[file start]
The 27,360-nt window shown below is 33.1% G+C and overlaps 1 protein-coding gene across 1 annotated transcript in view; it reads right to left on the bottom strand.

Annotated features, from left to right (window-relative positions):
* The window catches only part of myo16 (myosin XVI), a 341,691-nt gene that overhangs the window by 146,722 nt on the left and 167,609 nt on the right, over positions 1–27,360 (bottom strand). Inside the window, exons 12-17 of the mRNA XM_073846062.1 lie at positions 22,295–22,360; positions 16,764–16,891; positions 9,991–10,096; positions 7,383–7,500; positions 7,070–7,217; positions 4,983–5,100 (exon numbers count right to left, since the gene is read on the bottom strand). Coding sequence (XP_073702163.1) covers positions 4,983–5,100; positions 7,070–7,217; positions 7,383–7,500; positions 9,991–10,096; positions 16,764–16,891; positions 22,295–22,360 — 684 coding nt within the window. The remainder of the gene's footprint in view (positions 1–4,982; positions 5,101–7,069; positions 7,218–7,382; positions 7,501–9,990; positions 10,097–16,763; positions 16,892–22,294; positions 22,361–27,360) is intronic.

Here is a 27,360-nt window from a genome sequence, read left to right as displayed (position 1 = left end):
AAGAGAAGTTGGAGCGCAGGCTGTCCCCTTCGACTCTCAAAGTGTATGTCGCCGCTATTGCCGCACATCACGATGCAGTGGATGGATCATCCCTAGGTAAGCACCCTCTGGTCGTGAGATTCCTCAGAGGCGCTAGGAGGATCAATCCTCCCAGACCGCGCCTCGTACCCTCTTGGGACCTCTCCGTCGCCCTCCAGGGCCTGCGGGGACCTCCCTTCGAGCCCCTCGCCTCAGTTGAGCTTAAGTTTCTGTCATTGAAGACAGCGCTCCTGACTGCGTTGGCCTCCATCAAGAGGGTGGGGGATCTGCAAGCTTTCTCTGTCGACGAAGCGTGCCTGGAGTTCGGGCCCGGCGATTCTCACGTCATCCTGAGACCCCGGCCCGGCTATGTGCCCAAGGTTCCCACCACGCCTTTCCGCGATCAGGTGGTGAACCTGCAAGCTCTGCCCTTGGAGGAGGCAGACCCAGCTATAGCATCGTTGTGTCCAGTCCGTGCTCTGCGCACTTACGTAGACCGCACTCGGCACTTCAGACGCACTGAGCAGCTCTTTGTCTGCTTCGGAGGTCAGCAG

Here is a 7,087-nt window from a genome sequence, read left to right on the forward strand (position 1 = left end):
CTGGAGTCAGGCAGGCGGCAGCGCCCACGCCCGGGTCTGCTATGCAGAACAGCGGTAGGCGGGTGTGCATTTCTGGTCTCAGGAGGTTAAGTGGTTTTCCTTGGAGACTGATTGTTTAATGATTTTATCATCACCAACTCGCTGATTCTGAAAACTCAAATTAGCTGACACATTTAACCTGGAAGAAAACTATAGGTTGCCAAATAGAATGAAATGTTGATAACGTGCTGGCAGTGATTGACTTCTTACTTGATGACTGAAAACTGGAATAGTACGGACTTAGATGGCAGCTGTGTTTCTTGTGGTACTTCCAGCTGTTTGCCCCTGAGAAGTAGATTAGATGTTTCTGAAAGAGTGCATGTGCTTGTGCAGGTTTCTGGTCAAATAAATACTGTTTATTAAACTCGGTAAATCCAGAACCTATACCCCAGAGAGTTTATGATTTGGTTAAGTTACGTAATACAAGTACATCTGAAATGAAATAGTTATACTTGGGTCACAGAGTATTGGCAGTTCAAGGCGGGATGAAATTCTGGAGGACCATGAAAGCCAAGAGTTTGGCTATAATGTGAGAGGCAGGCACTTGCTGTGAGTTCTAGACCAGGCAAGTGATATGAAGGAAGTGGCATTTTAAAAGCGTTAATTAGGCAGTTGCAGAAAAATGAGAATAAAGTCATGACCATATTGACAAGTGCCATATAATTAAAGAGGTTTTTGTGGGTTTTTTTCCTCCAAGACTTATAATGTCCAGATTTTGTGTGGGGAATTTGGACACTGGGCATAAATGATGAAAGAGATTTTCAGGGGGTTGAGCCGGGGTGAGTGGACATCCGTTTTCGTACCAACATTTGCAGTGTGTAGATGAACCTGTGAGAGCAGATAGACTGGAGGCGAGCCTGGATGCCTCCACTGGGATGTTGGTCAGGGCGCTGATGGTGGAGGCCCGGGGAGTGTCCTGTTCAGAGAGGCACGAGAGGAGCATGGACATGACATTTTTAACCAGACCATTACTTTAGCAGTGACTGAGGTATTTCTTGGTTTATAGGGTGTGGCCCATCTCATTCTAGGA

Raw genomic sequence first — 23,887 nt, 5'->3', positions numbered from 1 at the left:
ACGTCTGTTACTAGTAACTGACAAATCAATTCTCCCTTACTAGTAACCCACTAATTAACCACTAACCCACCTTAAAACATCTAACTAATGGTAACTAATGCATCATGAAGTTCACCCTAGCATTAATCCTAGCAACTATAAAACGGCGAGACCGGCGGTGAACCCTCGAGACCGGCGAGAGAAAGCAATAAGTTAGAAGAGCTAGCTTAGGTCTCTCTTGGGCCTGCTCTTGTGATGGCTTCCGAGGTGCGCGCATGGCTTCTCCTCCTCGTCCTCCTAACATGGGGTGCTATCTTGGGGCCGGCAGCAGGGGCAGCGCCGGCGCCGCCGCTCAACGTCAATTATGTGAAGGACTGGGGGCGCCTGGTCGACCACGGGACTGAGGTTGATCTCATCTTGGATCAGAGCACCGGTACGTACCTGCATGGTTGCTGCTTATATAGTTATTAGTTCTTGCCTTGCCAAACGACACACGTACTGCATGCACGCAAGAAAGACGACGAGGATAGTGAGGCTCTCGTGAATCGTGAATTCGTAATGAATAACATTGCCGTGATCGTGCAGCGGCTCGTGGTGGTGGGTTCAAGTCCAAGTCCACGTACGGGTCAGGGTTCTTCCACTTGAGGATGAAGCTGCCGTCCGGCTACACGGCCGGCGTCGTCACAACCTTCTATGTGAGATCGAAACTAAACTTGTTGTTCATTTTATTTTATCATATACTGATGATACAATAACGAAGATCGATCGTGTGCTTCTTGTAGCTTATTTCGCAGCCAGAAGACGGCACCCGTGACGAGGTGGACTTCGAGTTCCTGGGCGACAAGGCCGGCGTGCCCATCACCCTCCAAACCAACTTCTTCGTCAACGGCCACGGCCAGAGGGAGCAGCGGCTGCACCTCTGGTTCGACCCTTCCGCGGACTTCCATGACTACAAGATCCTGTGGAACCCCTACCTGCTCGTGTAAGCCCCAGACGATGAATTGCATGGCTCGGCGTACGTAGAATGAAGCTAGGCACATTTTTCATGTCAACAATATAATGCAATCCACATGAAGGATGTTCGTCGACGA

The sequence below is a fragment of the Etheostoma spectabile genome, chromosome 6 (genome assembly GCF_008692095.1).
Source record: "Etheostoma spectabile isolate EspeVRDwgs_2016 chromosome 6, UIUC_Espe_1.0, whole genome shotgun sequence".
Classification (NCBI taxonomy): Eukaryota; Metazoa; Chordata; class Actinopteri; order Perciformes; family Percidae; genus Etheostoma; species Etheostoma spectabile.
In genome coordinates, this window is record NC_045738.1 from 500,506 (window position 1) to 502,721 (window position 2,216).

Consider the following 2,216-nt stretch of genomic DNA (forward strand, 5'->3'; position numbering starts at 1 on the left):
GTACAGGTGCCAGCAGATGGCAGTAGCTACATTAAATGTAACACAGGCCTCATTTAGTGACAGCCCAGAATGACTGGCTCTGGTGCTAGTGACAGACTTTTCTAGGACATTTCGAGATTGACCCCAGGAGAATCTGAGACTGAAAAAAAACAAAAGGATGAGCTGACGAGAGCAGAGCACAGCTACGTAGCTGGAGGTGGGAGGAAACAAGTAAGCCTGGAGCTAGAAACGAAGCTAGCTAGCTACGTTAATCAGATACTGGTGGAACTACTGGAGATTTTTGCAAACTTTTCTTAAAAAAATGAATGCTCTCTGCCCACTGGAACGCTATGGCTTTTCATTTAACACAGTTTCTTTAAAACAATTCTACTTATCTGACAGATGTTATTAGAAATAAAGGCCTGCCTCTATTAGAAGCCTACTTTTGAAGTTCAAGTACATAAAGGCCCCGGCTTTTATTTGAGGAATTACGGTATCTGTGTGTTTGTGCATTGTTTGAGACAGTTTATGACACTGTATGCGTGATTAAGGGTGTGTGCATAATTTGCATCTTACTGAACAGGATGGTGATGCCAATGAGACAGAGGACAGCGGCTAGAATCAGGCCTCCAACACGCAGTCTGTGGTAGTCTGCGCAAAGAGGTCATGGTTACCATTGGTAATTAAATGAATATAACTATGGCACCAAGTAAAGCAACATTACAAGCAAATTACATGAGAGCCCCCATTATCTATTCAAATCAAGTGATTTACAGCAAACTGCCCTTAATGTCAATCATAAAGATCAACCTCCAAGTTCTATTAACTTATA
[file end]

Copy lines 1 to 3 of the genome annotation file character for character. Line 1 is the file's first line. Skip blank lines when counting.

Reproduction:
The 27,360-nt window shown below is 33.1% G+C and overlaps 1 protein-coding gene across 1 annotated transcript in view; it reads right to left on the bottom strand.

Annotated features, from left to right (window-relative positions):
* The window catches only part of myo16 (myosin XVI), a 341,691-nt gene that overhangs the window by 146,722 nt on the left and 167,609 nt on the right, over positions 1–27,360 (bottom strand). Inside the window, exons 12-17 of the mRNA XM_073846062.1 lie at positions 22,295–22,360; positions 16,764–16,891; positions 9,991–10,096; positions 7,383–7,500; positions 7,070–7,217; positions 4,983–5,100 (exon numbers count right to left, since the gene is read on the bottom strand). Coding sequence (XP_073702163.1) covers positions 4,983–5,100; positions 7,070–7,217; positions 7,383–7,500; positions 9,991–10,096; positions 16,764–16,891; positions 22,295–22,360 — 684 coding nt within the window. The remainder of the gene's footprint in view (positions 1–4,982; positions 5,101–7,069; positions 7,218–7,382; positions 7,501–9,990; positions 10,097–16,763; positions 16,892–22,294; positions 22,361–27,360) is intronic.